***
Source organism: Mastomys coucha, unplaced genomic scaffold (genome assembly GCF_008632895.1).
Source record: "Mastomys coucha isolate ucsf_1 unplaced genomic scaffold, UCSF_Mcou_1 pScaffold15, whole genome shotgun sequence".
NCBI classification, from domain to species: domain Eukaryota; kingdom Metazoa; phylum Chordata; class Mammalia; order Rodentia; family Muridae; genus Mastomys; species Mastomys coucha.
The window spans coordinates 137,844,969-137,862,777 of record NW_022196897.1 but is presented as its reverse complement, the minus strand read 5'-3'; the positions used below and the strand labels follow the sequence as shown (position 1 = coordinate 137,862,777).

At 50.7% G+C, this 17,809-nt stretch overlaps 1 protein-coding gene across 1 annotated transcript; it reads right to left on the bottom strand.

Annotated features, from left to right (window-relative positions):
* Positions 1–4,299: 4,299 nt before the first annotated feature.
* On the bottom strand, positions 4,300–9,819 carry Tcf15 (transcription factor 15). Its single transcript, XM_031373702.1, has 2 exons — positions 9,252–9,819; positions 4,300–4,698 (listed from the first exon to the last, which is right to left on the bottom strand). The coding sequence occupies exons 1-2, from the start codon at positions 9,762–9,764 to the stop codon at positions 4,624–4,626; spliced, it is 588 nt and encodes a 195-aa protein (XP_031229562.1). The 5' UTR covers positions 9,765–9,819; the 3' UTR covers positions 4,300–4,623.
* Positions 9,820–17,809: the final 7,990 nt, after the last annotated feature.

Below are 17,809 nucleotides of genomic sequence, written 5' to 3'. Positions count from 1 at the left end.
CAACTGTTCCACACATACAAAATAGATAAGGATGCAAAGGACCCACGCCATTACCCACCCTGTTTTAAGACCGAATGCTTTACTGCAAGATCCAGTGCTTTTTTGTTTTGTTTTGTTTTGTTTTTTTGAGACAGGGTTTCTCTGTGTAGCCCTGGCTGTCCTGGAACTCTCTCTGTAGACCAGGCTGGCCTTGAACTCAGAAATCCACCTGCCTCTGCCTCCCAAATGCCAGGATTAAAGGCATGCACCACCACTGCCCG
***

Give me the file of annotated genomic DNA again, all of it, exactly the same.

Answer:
Source organism: Mastomys coucha, unplaced genomic scaffold (genome assembly GCF_008632895.1).
Source record: "Mastomys coucha isolate ucsf_1 unplaced genomic scaffold, UCSF_Mcou_1 pScaffold15, whole genome shotgun sequence".
NCBI classification, from domain to species: domain Eukaryota; kingdom Metazoa; phylum Chordata; class Mammalia; order Rodentia; family Muridae; genus Mastomys; species Mastomys coucha.
The window spans coordinates 137,844,969-137,862,777 of record NW_022196897.1 but is presented as its reverse complement, the minus strand read 5'-3'; the positions used below and the strand labels follow the sequence as shown (position 1 = coordinate 137,862,777).

At 50.7% G+C, this 17,809-nt stretch overlaps 1 protein-coding gene across 1 annotated transcript; it reads right to left on the bottom strand.

Annotated features, from left to right (window-relative positions):
* Positions 1–4,299: 4,299 nt before the first annotated feature.
* On the bottom strand, positions 4,300–9,819 carry Tcf15 (transcription factor 15). Its single transcript, XM_031373702.1, has 2 exons — positions 9,252–9,819; positions 4,300–4,698 (listed from the first exon to the last, which is right to left on the bottom strand). The coding sequence occupies exons 1-2, from the start codon at positions 9,762–9,764 to the stop codon at positions 4,624–4,626; spliced, it is 588 nt and encodes a 195-aa protein (XP_031229562.1). The 5' UTR covers positions 9,765–9,819; the 3' UTR covers positions 4,300–4,623.
* Positions 9,820–17,809: the final 7,990 nt, after the last annotated feature.

Below are 17,809 nucleotides of genomic sequence, written 5' to 3'. Positions count from 1 at the left end.
CAACTGTTCCACACATACAAAATAGATAAGGATGCAAAGGACCCACGCCATTACCCACCCTGTTTTAAGACCGAATGCTTTACTGCAAGATCCAGTGCTTTTTTGTTTTGTTTTGTTTTGTTTTTTTGAGACAGGGTTTCTCTGTGTAGCCCTGGCTGTCCTGGAACTCTCTCTGTAGACCAGGCTGGCCTTGAACTCAGAAATCCACCTGCCTCTGCCTCCCAAATGCCAGGATTAAAGGCATGCACCACCACTGCCCG